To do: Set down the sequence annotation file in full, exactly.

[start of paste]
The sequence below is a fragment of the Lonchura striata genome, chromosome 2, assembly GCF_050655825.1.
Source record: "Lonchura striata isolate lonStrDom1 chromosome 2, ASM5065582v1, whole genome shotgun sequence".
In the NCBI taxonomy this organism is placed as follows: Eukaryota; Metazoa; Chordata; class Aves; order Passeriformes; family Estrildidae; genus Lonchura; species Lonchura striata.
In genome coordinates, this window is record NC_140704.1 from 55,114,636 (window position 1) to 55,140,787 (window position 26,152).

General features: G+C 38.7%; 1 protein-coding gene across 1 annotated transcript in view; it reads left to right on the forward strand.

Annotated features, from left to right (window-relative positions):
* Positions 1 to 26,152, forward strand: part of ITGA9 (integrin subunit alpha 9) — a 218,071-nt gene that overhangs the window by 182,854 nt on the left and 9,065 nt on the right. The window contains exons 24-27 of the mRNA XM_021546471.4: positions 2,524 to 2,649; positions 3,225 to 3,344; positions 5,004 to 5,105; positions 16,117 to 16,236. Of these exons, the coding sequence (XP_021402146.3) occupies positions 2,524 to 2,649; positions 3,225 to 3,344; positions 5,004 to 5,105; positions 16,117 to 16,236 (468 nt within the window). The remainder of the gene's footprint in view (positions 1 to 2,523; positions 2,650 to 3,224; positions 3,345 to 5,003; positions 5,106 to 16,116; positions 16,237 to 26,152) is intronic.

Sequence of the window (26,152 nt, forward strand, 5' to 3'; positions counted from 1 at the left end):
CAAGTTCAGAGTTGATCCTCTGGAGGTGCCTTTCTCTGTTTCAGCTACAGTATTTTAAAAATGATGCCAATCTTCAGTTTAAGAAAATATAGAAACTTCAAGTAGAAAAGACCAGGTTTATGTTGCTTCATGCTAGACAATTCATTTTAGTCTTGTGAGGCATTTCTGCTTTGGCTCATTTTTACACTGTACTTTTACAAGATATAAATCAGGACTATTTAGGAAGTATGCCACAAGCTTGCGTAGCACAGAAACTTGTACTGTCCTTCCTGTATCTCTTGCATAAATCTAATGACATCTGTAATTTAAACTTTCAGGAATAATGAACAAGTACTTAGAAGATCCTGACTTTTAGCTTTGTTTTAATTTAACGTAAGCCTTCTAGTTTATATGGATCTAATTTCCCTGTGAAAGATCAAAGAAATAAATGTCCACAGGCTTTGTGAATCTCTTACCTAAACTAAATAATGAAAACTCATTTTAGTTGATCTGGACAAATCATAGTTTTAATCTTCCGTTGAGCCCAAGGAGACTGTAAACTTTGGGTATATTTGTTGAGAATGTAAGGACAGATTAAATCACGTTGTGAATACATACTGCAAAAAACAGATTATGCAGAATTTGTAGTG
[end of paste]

The sequence below is a fragment of the Lonchura striata genome, chromosome 2, assembly GCF_050655825.1.
Source record: "Lonchura striata isolate lonStrDom1 chromosome 2, ASM5065582v1, whole genome shotgun sequence".
In the NCBI taxonomy this organism is placed as follows: Eukaryota; Metazoa; Chordata; class Aves; order Passeriformes; family Estrildidae; genus Lonchura; species Lonchura striata.
In genome coordinates, this window is record NC_140704.1 from 55,114,636 (window position 1) to 55,140,787 (window position 26,152).

General features: G+C 38.7%; 1 protein-coding gene across 1 annotated transcript in view; it reads left to right on the forward strand.

Annotated features, from left to right (window-relative positions):
* Positions 1 to 26,152, forward strand: part of ITGA9 (integrin subunit alpha 9) — a 218,071-nt gene that overhangs the window by 182,854 nt on the left and 9,065 nt on the right. The window contains exons 24-27 of the mRNA XM_021546471.4: positions 2,524 to 2,649; positions 3,225 to 3,344; positions 5,004 to 5,105; positions 16,117 to 16,236. Of these exons, the coding sequence (XP_021402146.3) occupies positions 2,524 to 2,649; positions 3,225 to 3,344; positions 5,004 to 5,105; positions 16,117 to 16,236 (468 nt within the window). The remainder of the gene's footprint in view (positions 1 to 2,523; positions 2,650 to 3,224; positions 3,345 to 5,003; positions 5,106 to 16,116; positions 16,237 to 26,152) is intronic.

Sequence of the window (26,152 nt, forward strand, 5' to 3'; positions counted from 1 at the left end):
CAAGTTCAGAGTTGATCCTCTGGAGGTGCCTTTCTCTGTTTCAGCTACAGTATTTTAAAAATGATGCCAATCTTCAGTTTAAGAAAATATAGAAACTTCAAGTAGAAAAGACCAGGTTTATGTTGCTTCATGCTAGACAATTCATTTTAGTCTTGTGAGGCATTTCTGCTTTGGCTCATTTTTACACTGTACTTTTACAAGATATAAATCAGGACTATTTAGGAAGTATGCCACAAGCTTGCGTAGCACAGAAACTTGTACTGTCCTTCCTGTATCTCTTGCATAAATCTAATGACATCTGTAATTTAAACTTTCAGGAATAATGAACAAGTACTTAGAAGATCCTGACTTTTAGCTTTGTTTTAATTTAACGTAAGCCTTCTAGTTTATATGGATCTAATTTCCCTGTGAAAGATCAAAGAAATAAATGTCCACAGGCTTTGTGAATCTCTTACCTAAACTAAATAATGAAAACTCATTTTAGTTGATCTGGACAAATCATAGTTTTAATCTTCCGTTGAGCCCAAGGAGACTGTAAACTTTGGGTATATTTGTTGAGAATGTAAGGACAGATTAAATCACGTTGTGAATACATACTGCAAAAAACAGATTATGCAGAATTTGTAGTG